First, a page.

Living with memory loss can be isolating for older adults experiencing it and their caregivers—especially when friends and family who don’t quite understand the gravity of the situation start to pull away.
Connecting with other people in the same situation can help care recipients and their caregivers feel understood and less alone. Each month at memory cafes sponsored by the Library Memory Project – a program of the Bridges Library System in Waukesha, Wisconsin – those types of important connections take place.
Memory cafes feature lively discussions and engaging activities centered around a particular theme. The uplifting social gatherings help individuals with mild cognitive impairment, Alzheimer’s or other forms of dementia – and their caregivers – combat social isolation by introducing them to others on the same journey and connecting them to services through partner agencies like the Aging and Disability Resource Centers in Jefferson and Waukesha counties.
“The goal is to offer something special for people who are living with memory loss and their care partners, so they feel safe and welcome, and they know that they are understood,” said Angela Meyers, coordinator of youth and inclusive services at the Library Memory Project. “We want to help get people out of their houses and connect with other people to break down social isolation.”
Memory cafes are offered six times a month at different locations—21 of the 24 libraries in the Bridges system and community service organizations rotate hosting. More than 200 unduplicated people participate in memory cafes annually. They usually learn about the program from the Alzheimer’s Association, ADRC or their doctors.
Each 90-minute memory cafe begins with a simple round of introductions and an ice breaker to get the conversation going.
“If it’s a winter-themed memory cafe, we might ask, ‘What is your favorite winter sport or what do you like most about winter?’” Meyers said. “And then we will go around the room and people will answer. They might say, ‘I love watching figure skating or I used to figure skate’ and it starts the conversation among people: They might ask, ‘Where did you figure skate?’ or ‘I always skated at a local pond, or my dad made us an ice rink in our backyard.’ It helps build connections between people.”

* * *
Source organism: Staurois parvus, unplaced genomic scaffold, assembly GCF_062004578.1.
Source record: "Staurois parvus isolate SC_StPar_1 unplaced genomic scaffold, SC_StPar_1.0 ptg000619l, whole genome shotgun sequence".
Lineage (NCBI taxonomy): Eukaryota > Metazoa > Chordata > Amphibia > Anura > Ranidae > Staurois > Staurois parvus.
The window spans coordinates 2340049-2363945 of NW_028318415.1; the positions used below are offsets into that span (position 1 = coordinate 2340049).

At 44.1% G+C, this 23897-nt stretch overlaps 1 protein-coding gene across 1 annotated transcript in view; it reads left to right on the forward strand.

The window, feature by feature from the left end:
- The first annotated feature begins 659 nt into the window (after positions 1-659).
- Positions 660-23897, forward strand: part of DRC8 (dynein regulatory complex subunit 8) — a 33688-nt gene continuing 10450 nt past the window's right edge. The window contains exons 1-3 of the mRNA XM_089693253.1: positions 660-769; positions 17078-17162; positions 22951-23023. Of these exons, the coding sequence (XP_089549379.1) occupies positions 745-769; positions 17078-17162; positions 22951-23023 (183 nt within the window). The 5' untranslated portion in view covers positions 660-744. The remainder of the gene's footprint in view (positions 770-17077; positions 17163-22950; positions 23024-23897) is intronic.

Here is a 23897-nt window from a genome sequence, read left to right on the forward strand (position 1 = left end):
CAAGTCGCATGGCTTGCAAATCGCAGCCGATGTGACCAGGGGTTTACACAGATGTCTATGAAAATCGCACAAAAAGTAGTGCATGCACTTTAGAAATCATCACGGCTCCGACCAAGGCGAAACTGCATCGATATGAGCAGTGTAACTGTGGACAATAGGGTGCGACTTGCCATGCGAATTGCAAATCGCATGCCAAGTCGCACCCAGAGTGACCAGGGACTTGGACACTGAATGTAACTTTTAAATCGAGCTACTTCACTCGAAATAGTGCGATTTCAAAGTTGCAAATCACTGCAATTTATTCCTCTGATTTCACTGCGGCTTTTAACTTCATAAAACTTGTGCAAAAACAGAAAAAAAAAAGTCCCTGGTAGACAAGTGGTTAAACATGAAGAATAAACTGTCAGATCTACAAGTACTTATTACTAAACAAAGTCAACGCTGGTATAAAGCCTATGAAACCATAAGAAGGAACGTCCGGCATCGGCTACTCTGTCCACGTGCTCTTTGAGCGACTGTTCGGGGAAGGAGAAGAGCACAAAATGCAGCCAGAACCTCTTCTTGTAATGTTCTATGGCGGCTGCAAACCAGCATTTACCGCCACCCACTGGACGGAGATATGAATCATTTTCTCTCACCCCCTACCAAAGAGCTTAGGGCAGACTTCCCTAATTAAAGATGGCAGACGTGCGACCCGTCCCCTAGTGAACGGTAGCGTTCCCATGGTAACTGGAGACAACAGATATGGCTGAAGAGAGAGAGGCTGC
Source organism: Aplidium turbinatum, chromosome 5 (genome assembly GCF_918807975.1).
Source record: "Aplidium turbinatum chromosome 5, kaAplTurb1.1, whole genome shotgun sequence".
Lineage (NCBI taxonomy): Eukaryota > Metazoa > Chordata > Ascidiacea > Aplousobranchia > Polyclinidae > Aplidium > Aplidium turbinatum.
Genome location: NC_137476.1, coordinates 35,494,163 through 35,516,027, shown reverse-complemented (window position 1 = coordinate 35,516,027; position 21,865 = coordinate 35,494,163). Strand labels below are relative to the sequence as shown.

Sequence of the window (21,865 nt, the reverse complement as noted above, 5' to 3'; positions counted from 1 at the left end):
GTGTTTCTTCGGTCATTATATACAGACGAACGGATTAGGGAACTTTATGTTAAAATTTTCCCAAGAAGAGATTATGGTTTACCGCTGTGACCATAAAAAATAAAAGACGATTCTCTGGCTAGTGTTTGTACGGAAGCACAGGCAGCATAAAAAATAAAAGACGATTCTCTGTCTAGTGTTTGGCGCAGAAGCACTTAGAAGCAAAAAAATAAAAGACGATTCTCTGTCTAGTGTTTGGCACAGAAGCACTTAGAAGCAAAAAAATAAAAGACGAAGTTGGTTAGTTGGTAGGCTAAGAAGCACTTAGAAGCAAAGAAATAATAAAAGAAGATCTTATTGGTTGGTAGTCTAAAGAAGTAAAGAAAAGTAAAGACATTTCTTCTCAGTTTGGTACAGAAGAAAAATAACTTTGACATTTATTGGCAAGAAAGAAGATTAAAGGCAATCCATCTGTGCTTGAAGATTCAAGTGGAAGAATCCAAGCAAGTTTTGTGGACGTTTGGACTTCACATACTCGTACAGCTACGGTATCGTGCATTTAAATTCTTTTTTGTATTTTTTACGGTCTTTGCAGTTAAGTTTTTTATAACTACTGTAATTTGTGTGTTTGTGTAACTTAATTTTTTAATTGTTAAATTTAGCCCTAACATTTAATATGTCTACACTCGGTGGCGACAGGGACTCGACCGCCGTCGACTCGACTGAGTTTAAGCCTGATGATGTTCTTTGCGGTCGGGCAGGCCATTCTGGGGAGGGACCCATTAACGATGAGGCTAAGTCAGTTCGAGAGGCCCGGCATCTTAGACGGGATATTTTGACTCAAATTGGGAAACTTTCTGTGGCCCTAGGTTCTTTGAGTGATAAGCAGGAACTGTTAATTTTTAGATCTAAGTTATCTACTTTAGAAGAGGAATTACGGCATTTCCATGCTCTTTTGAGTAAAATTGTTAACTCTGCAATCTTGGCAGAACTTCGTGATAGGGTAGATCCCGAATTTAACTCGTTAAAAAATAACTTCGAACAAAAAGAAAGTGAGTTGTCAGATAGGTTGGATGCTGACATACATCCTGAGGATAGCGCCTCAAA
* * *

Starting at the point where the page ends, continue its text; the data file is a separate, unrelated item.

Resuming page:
Library staff members then go through the program, leave time for mingling and close the event with a song or poem.
In honor of the upcoming Academy Awards, the first memory cafe in February will be Oscars-themed. Participants will meet on the “red carpet” at a local library to discuss their favorite movies and stars, compete for prizes playing Oscar-themed bingo and enjoy classic movie theater snacks. The following week, they’ll have a chance to “step right up” and guess the cost of certain household goods throughout the decades – like a bar of Ivory Soap in 1960 – as they compete for prizes playing “The Price is Right.”
“We’ve learned if it’s something from their past, it will come easier to them than if we ask them what the price is today,” Meyers explained.
The remaining February memory cafes include a sweetheart-themed gathering to discuss favorite Valentine’s Day memories and decorate heart-shaped cookies; bingo games with prizes; a chocolate tasting; and a ball exercise class.
Meyers has seen participants return month after month, year after year, make new friends and seek advice from the agency partners in attendance about how to connect to more services as the needs of their care recipients change.
“We’re excited to offer something to bring people into our library and know that it’s meaningful to them,” she said. “It’s also very meaningful to our library staff—the ones facilitating the memory cafes. We often say we get as much out of the memory cafes as our participants do.”
When Meyers saw a call for nominations for the 2022 Innovation in Alzheimer’s Caregiving Awards in the Bader Philanthropies newsletter, she immediately thought of the program and applied.
“We’re doing something innovative; it’s not often you hear of libraries collaborating on projects like this,” she said.
Meyers was excited to answer one of the differentiating questions, “Is the program replicable?” with a resounding yes.
“I have done a number of presentations on this set up for different libraries, to help them see that they can offer something like this by partnering with other libraries and other organizations,” she said.
Much to her delight, the Library Memory Project is among three organizations nationwide to win a 2022 Innovation in Alzheimer’s Caregiving Award from the Rosalinde and Arthur Gilbert Foundation, Bader Philanthropies Inc. and Family Caregiver Alliance. The award comes with a $20,000 prize.
“It’s really an honor to be recognized for the work we’ve been doing since 2015,” she said. “I’m so happy to share the award with the libraries working on the Memory Project.”
Now, the team is in the process of working on a strategic plan for the program they hope informs how the prize money will be used.
Memory cafes operate across the country. To find one in your state, visit Memory Cafe Directory – Dementia-Friendly Outings for All!